For many investors, their energy investments did not meet expectations. Energy funds have been among the hardest hit real asset sectors due to lower oil and gas prices resulting from the price war between Saudi Arabia and Russia and a drop in consumer demand, according to a June real assets performance review by Aksia for the $21.5 billion Orange County Employees Retirement System, Santa Ana, Calif.
OCERS' real asset portfolio earned a 0.7% return in calendar year 2020, with its largest real asset manager, energy manager Kayne Anderson Capital Advisors LP, producing an internal rate of return of -3.8%.
At a June investment committee meeting, CIO Molly Murphy said when the early investments were envisioned, investors expected "very much a private equity-like experience" with funds lasting 10 to 15 years and producing midteen returns.
OCERS only earned single digits on these investments, affected by falling energy prices that have just started to rebound as well as manager selection, she said. Energy represents the largest sector in OCERS' $822 million real asset portfolio as of Dec. 31, accounting for 42%, the Aksia performance review said.
David Fann, vice chairman of OCERS' real asset consultant Aksia, noted at the same OCERS meeting that oil price volatility had a lot to do with disappointing return expectations.
Investors confronted more volatility and price drop over the last two years than they did with earlier investments in the sector, Mr. Fann said.
There were also faulty execution by managers and teams on the ground in the oil patch, Ms. Murphy said. In addition, some managers such as EnerVest Ltd. ended up taking huge write-downs because they used all of the investments in a fund as collateral. Credit lines were called by the banks that lent to the EnerVest platform, resulting in the collapse of the platform, she said.
"We have been very careful not to repeat that mistake," Ms. Murphy said.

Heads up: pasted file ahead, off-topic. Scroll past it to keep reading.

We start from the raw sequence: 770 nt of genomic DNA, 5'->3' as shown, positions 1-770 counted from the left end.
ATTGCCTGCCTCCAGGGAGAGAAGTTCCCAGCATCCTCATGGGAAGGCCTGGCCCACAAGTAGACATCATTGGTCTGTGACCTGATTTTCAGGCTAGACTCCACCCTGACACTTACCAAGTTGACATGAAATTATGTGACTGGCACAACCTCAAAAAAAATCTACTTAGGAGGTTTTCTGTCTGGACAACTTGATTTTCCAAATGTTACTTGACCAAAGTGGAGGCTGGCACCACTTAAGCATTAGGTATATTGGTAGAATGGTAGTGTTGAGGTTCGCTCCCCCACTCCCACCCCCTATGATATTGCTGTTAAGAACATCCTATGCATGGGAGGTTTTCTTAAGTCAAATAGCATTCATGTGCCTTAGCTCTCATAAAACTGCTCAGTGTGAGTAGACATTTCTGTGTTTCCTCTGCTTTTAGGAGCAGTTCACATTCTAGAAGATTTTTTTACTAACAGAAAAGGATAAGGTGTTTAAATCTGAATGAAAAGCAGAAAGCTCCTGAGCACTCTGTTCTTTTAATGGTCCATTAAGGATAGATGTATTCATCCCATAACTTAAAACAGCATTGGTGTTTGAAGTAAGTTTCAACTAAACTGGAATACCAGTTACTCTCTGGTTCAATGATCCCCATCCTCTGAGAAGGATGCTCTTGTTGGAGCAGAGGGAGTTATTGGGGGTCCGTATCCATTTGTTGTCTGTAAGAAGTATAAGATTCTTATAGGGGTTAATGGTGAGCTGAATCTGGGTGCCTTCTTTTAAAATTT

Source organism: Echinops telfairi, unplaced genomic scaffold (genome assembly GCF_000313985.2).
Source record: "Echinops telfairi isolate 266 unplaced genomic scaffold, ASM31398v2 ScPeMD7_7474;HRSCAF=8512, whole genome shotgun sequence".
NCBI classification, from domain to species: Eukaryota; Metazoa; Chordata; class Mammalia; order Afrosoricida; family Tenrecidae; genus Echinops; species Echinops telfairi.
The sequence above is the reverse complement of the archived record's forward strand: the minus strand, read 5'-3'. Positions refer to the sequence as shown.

Scott Barrington, Minneapolis-based CEO and managing director of infrastructure and impact manager North Sky Capital, said investor demand for renewable energy has been strong despite a brief pause from March 2020 through May 2020, as investors considered the potential effects of the pandemic. Some 60% of North Sky's $1.5 billion assets under management is in renewable energy infrastructure.
While there is continued interest in mainstream renewable energy — solar, hydroelectric and wind energy generation — "the keen areas of interest recently have been environmental infrastructure," Mr. Barrington said.
Those sustainable infrastructure investments include renewable natural gas captured from landfills and wastewater treatment plants, waste-to-value projects such as turning manure and poultry litter into energy and fertilizer, and water purification, he said.
Renewable natural gas strategies are relatively new and started to catch the attention of some institutional investors in mid-2020, Mr. Barrington said.
"Also, we are seeing opportunities in energy storage and think that will be a long-term trend with significant policy support at both the federal and state levels," he added.
In addition to sustainable infrastructure, the firm also has a private equity impact secondary market business that invests in renewable energy, including storage and electric vehicle charging infrastructure.
While his firm does not invest in oil and gas extraction infrastructure, other energy infrastructure managers are using carbon sequestration — a method of reducing the carbon dioxide in the atmosphere by capturing and storing it — in conjunction with fossil-fuel extraction.
"The renewable energy industry is in a transition period where the world is moving from internal combustion engine vehicles to electric vehicles" and like many technological adoption curves, this transition will be shorter than many people currently expect, Mr. Barrington said.
"It will seem gradual and then all of sudden the transition will occur at a very rapid pace," he added.